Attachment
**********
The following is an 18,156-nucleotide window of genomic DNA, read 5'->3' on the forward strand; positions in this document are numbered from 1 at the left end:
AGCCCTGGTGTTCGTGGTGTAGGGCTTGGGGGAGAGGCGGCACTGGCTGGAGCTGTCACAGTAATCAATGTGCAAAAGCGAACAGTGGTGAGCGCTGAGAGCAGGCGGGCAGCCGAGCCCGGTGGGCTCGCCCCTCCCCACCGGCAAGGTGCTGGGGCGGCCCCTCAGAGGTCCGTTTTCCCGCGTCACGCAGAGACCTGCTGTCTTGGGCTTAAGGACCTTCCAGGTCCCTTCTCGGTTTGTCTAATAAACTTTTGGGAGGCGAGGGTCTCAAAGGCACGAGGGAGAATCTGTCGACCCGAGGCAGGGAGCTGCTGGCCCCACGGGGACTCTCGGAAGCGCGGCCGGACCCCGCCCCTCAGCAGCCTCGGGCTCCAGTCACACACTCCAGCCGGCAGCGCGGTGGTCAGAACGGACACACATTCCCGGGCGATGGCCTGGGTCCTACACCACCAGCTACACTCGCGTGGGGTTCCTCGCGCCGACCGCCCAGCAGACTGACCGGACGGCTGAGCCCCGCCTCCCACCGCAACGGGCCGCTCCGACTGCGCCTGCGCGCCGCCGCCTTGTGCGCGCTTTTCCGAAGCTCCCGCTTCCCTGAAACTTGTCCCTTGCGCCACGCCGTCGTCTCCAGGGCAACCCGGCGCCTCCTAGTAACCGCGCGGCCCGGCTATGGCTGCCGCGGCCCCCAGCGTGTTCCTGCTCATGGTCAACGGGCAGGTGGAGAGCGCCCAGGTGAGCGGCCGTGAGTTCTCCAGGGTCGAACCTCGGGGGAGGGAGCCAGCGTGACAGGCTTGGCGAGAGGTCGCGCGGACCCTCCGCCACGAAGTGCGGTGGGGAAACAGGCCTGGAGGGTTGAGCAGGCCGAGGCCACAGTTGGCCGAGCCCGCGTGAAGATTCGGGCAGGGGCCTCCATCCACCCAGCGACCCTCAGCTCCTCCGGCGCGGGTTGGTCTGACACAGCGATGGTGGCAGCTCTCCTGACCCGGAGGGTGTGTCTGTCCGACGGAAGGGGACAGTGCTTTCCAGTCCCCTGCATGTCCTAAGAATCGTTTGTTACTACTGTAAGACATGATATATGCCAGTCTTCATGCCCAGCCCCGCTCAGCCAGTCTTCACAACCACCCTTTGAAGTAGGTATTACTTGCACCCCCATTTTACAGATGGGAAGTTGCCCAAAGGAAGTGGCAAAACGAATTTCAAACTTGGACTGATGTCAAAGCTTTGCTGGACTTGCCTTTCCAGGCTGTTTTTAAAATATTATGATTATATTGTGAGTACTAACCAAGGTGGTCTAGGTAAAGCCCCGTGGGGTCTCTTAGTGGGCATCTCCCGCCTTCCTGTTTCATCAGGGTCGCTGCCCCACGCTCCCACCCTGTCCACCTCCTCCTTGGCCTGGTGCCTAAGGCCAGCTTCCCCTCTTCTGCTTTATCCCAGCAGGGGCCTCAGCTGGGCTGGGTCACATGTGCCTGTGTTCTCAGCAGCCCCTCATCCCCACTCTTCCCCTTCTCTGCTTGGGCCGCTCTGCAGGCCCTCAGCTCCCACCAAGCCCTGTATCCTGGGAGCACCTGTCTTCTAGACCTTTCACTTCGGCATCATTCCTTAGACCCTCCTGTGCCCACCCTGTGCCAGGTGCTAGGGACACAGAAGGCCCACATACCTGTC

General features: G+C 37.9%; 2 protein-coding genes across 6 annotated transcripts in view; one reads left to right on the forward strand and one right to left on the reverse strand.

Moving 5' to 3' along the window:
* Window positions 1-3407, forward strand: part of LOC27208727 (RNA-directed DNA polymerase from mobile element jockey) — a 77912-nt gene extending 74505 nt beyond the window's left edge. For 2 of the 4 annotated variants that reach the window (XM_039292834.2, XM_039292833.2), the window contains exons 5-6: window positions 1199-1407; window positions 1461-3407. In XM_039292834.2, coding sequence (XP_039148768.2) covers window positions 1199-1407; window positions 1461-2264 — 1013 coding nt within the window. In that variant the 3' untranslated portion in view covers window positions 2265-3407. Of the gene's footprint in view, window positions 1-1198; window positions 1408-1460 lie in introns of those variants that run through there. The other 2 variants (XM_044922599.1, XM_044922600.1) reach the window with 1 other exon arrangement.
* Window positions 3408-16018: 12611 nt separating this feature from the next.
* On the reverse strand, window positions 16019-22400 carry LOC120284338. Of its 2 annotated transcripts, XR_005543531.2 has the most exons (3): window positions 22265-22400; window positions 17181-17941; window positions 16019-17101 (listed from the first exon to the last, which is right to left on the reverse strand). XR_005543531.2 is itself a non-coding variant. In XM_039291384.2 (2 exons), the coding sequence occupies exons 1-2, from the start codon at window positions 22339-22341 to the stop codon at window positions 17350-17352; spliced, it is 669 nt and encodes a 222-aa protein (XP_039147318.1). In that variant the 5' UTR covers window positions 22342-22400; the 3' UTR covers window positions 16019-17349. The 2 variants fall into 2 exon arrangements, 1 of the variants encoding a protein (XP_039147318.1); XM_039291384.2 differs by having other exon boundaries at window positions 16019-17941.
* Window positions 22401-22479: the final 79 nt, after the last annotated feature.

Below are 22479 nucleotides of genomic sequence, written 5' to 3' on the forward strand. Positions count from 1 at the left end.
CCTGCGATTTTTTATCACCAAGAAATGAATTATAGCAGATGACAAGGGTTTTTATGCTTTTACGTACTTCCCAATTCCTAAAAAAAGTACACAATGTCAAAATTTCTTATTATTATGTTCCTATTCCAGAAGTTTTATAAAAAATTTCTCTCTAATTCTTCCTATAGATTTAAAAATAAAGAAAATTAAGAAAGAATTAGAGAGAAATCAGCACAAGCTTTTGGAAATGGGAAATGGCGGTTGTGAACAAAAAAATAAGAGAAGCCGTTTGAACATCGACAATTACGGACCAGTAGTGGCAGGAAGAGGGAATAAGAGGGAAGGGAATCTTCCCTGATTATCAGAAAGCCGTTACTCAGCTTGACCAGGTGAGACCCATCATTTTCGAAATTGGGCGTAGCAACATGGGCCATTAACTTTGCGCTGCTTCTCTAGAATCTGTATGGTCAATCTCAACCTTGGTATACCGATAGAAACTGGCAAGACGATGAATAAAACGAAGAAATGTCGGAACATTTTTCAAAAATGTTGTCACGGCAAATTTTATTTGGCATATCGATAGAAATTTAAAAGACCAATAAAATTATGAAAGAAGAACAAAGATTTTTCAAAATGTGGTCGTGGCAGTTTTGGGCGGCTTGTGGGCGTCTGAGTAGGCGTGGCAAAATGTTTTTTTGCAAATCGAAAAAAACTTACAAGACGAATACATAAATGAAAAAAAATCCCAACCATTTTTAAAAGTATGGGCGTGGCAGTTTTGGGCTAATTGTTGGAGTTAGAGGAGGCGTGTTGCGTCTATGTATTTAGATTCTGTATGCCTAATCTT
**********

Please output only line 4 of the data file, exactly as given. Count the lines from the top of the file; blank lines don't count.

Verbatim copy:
Moving 5' to 3' along the window: